On old Christmas eve in 1824 a visiting Methodist missionary wrote in his diary that “the whole town was in an uproar: from twelve o clock last night until late this night blowing of horns, beating of drums, tinkling of old tin kettles, firing of guns, shouting, bawling, fiddling, fifeing, drinking, fighting. This was the state of the town all the night – the street was as thronged with people as any fair I ever saw in England.”
As Lerwick grew in size the celebrations became more elaborate. Sometime about 1840 the participants introduced burning tar barrels into the proceedings. “Sometimes”, as one observer wrote, “there were two tubs fastened to a great raft-like frame knocked together at the Docks, whence the combustibles were generally obtained. Two chains were fastened to the bogie asupporting the capacious tub or tar-barrel . . . eked to these were two strong ropes on which a motley mob, wearing masks for the most part, fastened. A party of about a dozen were told off to stir up the molten contents.”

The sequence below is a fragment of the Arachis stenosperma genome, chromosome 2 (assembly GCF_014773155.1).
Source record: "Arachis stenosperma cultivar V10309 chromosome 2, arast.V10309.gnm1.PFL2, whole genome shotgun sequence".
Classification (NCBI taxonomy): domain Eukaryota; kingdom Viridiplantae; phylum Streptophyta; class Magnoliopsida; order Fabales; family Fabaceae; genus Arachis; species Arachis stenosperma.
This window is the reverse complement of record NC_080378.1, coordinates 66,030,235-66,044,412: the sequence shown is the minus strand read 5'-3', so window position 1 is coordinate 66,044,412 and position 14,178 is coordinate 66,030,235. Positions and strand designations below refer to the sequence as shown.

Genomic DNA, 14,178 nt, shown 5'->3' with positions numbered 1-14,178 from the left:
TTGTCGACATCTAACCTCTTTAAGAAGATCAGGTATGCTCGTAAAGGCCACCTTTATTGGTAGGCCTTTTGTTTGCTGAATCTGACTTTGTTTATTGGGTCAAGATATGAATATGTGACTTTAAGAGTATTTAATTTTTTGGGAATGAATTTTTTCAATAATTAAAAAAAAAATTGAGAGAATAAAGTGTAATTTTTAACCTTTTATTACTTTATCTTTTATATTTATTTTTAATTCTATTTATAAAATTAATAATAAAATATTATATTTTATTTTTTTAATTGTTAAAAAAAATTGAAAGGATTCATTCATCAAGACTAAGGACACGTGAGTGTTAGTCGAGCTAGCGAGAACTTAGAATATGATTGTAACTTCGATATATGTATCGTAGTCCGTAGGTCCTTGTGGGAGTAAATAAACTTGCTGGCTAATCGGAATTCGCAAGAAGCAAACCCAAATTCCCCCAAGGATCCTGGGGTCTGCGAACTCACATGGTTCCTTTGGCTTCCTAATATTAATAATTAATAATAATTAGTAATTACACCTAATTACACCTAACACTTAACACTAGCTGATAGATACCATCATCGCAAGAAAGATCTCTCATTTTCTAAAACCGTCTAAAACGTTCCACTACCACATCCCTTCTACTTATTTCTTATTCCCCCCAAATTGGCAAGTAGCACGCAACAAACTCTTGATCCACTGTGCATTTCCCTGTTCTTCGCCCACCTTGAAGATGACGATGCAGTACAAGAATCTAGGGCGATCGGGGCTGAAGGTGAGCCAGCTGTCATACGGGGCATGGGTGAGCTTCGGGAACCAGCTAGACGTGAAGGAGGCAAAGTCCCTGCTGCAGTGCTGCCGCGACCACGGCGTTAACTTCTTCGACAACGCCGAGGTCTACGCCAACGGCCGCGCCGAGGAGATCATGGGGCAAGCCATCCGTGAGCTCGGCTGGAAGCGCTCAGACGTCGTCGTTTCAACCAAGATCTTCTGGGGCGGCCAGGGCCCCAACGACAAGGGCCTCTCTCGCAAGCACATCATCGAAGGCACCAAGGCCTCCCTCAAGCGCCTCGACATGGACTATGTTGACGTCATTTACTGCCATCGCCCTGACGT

The main street of Lerwick in the mid-19th century was extremely narrow, and rival groups of tarbarrelers frequently clashed in the middle. The proceeding were thus dangerous and dirty, and Lerwick’s middle classes often complained about them. The Town Council began to appoint special constables every Christmas to control the revellers, with only limited success. When the end came for tar-barrelling, in the early 1870s, it seems to have been because the young Lerwegians themselves had decided it was time for a change.
Around 1870 a group of young men in the town with intellectual interests injected a series of new ideas into the proceedings. First, they improvised the name Up-Helly-Aa, and gradually postponed the celebrations until the end of January. Secondly, they introduced a far more elaborate element of disguise – “guizing” – into the new festival.